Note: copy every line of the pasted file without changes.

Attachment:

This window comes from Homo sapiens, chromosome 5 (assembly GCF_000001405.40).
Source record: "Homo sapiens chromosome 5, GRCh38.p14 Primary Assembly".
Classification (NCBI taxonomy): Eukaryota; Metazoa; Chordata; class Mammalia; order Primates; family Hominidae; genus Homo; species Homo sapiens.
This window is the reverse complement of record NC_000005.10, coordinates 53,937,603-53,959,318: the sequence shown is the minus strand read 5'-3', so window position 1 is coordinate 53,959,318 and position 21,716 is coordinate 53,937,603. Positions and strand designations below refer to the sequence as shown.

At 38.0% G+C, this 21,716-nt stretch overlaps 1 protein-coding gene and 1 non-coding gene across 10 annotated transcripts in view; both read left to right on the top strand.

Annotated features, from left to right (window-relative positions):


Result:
This window comes from Homo sapiens, chromosome 5 (assembly GCF_000001405.40).
Source record: "Homo sapiens chromosome 5, GRCh38.p14 Primary Assembly".
Classification (NCBI taxonomy): Eukaryota; Metazoa; Chordata; class Mammalia; order Primates; family Hominidae; genus Homo; species Homo sapiens.
This window is the reverse complement of record NC_000005.10, coordinates 53,937,603-53,959,318: the sequence shown is the minus strand read 5'-3', so window position 1 is coordinate 53,959,318 and position 21,716 is coordinate 53,937,603. Positions and strand designations below refer to the sequence as shown.

At 38.0% G+C, this 21,716-nt stretch overlaps 1 protein-coding gene and 1 non-coding gene across 10 annotated transcripts in view; both read left to right on the top strand.

Annotated features, from left to right (window-relative positions):